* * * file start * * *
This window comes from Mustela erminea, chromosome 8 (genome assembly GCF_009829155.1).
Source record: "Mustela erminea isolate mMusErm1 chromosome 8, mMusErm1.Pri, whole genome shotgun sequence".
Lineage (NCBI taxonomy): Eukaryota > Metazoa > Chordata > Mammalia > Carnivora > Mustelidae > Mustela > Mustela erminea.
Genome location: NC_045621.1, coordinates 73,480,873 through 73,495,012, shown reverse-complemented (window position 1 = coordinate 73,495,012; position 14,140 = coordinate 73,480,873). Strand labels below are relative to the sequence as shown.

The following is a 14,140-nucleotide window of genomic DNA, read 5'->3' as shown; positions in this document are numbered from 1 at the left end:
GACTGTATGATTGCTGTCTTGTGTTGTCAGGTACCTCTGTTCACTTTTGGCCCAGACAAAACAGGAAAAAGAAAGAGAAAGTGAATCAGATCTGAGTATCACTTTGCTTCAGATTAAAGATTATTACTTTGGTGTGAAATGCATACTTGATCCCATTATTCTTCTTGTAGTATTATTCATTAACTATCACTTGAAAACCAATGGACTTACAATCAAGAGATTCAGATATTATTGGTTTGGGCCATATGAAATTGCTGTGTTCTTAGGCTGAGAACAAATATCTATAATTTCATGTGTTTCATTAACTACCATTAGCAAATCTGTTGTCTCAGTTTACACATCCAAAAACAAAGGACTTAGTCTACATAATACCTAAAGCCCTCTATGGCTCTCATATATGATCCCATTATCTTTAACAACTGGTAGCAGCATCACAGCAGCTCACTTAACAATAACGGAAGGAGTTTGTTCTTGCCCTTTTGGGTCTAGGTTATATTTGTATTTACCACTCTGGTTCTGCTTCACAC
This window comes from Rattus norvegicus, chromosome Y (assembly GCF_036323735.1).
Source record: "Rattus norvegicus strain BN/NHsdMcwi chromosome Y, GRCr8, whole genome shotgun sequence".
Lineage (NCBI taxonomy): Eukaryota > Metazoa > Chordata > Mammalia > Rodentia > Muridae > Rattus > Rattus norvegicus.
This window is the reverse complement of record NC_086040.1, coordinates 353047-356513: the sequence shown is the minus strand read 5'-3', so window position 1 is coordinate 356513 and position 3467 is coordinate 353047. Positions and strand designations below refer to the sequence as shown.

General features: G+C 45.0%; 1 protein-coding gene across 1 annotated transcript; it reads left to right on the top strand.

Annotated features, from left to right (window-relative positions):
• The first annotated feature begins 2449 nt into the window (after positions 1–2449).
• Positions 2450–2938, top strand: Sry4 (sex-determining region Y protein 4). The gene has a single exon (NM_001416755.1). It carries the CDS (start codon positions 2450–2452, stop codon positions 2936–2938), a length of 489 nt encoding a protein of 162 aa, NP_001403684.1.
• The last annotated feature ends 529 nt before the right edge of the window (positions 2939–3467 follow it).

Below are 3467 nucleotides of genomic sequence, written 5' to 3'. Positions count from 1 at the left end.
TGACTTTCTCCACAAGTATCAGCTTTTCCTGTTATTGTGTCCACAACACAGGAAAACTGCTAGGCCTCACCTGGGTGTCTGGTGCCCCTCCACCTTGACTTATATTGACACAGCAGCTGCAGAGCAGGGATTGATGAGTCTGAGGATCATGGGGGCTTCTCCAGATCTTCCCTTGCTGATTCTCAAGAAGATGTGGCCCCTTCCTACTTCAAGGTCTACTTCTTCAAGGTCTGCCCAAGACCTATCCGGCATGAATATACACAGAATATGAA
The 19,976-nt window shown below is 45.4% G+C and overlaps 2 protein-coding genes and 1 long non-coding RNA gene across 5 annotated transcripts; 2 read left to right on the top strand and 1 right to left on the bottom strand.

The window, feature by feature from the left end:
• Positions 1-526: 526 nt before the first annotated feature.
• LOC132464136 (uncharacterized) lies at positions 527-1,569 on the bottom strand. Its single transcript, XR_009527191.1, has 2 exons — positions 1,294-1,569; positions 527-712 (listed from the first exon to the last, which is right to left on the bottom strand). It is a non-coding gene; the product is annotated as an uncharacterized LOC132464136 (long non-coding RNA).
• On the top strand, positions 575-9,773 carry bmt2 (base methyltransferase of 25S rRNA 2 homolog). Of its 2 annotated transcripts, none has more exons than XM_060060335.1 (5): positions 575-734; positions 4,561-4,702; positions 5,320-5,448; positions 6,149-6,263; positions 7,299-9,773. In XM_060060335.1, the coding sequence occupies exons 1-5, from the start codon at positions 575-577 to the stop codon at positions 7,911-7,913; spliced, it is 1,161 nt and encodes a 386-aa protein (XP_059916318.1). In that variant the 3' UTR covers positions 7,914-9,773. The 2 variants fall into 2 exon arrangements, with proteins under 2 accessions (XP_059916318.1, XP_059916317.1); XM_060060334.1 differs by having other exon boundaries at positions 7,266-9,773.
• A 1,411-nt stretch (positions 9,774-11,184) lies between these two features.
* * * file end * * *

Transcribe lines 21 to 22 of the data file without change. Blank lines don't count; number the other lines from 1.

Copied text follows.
• LOC132464136 (uncharacterized) lies at positions 527-1,569 on the bottom strand. Its single transcript, XR_009527191.1, has 2 exons — positions 1,294-1,569; positions 527-712 (listed from the first exon to the last, which is right to left on the bottom strand). It is a non-coding gene; the product is annotated as an uncharacterized LOC132464136 (long non-coding RNA).
• On the top strand, positions 575-9,773 carry bmt2 (base methyltransferase of 25S rRNA 2 homolog). Of its 2 annotated transcripts, none has more exons than XM_060060335.1 (5): positions 575-734; positions 4,561-4,702; positions 5,320-5,448; positions 6,149-6,263; positions 7,299-9,773. In XM_060060335.1, the coding sequence occupies exons 1-5, from the start codon at positions 575-577 to the stop codon at positions 7,911-7,913; spliced, it is 1,161 nt and encodes a 386-aa protein (XP_059916318.1). In that variant the 3' UTR covers positions 7,914-9,773. The 2 variants fall into 2 exon arrangements, with proteins under 2 accessions (XP_059916318.1, XP_059916317.1); XM_060060334.1 differs by having other exon boundaries at positions 7,266-9,773.